Father: Utah girls swam for hours after deadly boat accident

Responders tow a boat to the Bear Lake State Park Marina, Tuesday, June 2, 2015 near Garden City, Utah. The boat capsized in a storm on Monday and four people died as a result of the accident. (Eli Lucero/The Herald Journal via AP)

SALT LAKE CITY (AP)— Two Utah girls survived a deadly boating accident that claimed four lives after they swam for hours, singing songs and shouting prayers as they fought exhaustion, the father of one of the girls said Wednesday.

Tiffany Stoker and Tylinn Tilley, both 13, were on ski boat ride on a summery day during a long-planned lake trip with friends when a sudden storm kicked up late Monday afternoon, Jeff Stoker said.

High waves filled the boat and turned it over, throwing all seven people on board into the cold water at Bear Lake, which spans more than 112 square miles in Utah and Idaho.

The two lifelong friends decided to try and swim for shore, but the waves that frothed in the wind beat them back. As their energy flagged, they encouraged each other and massaged cramps out of each other’s arms and legs.

“They definitely saved each other’s lives,” Jeff Stoker said. As the sun started setting three hours after the accident, they spotted a rescue boat and started shouting.

Survivor Tiffany Stoker, center, gets a hug from friend and Relief Society President Lori Johnson in Harrisville, Utah, Tuesday, June 2, 2015. Authorities say the people killed when a boat capsized on a Utah lake were a man, two of his daughters and one of their friends.(Ravell Call/The Deseret News via AP)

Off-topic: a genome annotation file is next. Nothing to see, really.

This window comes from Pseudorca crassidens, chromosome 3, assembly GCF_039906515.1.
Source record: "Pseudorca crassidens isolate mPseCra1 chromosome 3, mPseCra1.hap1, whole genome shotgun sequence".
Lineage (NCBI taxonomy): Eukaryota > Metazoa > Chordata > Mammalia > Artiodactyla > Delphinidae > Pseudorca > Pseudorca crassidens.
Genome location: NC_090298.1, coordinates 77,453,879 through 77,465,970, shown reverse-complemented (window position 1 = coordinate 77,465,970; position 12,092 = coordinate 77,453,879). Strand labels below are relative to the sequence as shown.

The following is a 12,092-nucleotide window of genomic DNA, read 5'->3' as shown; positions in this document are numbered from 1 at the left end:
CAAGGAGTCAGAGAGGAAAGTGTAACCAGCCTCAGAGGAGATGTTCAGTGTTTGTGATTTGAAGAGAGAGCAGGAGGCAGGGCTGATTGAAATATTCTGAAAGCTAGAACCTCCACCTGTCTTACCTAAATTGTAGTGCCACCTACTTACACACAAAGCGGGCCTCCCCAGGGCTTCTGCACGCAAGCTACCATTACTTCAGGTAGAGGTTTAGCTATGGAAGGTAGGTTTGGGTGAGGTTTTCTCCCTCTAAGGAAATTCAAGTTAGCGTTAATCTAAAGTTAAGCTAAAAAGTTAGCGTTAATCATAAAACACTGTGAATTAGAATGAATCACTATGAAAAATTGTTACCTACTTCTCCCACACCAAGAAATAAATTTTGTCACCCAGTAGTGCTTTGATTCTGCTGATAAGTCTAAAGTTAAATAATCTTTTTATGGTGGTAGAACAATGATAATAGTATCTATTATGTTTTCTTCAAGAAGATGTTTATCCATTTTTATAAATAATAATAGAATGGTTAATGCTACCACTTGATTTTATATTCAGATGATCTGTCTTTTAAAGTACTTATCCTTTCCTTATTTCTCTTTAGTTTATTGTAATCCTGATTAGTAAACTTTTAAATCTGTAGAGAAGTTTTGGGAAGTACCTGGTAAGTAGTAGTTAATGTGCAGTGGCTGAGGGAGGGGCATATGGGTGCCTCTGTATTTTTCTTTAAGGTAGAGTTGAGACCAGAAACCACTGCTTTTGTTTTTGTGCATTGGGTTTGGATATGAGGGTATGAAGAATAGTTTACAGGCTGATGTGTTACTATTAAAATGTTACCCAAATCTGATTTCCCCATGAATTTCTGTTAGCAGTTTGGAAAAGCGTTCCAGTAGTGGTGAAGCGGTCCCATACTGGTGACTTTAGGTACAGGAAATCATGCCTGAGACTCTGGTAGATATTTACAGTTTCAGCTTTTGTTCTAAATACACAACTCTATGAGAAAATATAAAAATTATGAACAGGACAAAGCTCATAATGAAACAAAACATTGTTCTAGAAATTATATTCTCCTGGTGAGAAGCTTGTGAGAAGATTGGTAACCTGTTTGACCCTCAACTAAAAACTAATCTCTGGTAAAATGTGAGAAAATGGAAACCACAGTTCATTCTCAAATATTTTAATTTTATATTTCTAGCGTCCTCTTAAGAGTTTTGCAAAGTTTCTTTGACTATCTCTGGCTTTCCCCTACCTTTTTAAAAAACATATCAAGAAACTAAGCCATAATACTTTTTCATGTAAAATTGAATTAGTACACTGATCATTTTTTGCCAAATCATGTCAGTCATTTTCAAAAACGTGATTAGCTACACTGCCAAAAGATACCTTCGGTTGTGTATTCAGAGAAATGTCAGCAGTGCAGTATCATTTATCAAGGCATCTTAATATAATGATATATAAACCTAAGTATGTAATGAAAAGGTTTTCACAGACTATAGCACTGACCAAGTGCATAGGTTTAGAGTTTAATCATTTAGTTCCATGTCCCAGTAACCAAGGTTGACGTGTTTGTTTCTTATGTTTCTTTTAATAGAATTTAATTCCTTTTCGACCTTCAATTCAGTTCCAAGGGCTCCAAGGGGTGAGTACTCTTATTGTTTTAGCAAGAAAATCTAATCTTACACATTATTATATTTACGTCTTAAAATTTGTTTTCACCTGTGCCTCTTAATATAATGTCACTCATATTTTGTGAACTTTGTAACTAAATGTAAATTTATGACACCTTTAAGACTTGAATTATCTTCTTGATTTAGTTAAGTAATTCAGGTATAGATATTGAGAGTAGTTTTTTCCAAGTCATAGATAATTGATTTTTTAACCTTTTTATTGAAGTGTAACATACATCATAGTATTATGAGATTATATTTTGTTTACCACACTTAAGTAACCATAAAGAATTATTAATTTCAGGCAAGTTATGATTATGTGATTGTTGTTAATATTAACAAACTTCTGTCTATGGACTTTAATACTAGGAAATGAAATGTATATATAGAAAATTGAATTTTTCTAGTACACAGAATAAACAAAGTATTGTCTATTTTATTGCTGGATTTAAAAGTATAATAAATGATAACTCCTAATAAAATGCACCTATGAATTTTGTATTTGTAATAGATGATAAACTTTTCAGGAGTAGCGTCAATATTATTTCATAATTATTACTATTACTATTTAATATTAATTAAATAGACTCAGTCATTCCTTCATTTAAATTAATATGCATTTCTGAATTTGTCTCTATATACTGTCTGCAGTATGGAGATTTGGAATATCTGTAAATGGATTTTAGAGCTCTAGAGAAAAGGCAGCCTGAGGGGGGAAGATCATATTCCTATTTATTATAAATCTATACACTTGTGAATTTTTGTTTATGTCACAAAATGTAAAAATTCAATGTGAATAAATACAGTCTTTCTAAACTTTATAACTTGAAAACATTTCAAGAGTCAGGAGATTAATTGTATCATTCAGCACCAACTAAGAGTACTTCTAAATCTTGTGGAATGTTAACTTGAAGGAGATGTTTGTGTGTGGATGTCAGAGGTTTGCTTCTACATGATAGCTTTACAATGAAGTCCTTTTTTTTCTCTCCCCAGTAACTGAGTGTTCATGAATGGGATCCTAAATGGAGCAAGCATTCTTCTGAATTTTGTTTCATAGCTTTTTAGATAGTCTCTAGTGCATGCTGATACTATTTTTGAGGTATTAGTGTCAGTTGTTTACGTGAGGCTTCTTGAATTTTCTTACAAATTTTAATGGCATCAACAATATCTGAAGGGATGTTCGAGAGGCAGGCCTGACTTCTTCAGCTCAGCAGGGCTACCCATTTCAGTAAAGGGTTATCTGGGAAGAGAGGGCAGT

Survivor Tiffany Stoker, center, gets a hug from friend and Relief Society President Lori Johnson in Harrisville, Utah, Tuesday, June 2, 2015. Authorities say the people killed when a boat capsized on a Utah lake were a man, two of his daughters and one of their friends.(Ravell Call/The Deseret News via AP)

The girls were hospitalized with dangerously low body temperature, and doctors said they wouldn’t have survived much longer, he said.

The swimming likely staved off the hypothermia that authorities contributed to four other deaths. Utah doctor Lance Capener, 46, died at the lake. His daughters, 13-year-old Kelsey Capener and 7-year-old Kilee Capener, and their friend, 13-year-old Siera Hadley, were pulled from the water but died at a hospital early the next morning.

His wife, Kathy Capener, 42, survived the accident.

Brett Hadley said his niece, Siera, held hands with her friends before a large wave ripped them apart. He said she decided to stay with the group at the boat, and was the last one pulled out of the water.

The group was reported missing at about 6 p.m., around the same time temperatures dropped and the National Weather Service tracked wind gusts of up to 51 mph in nearby Garden City. The windstorm that rolled in over nearby mountains produced giant waves that also ripped to pieces a floating plastic dock at a nearby Boy Scout camp.

All seven people on the boat wore lifejackets, but the water was 53 degrees Fahrenheit, posing a serious hypothermia risk, authorities said. Rescuers searched for hours in conditions that Garden City fire Chief Mike Wahlberg said were some of the worst he’d seen and “about as extreme as it gets.”

Bear Lake is about 120 miles north of Salt Lake City.

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Copyright 2015 The Associated Press. All rights reserved. This material may not be published, broadcast, rewritten or redistributed.

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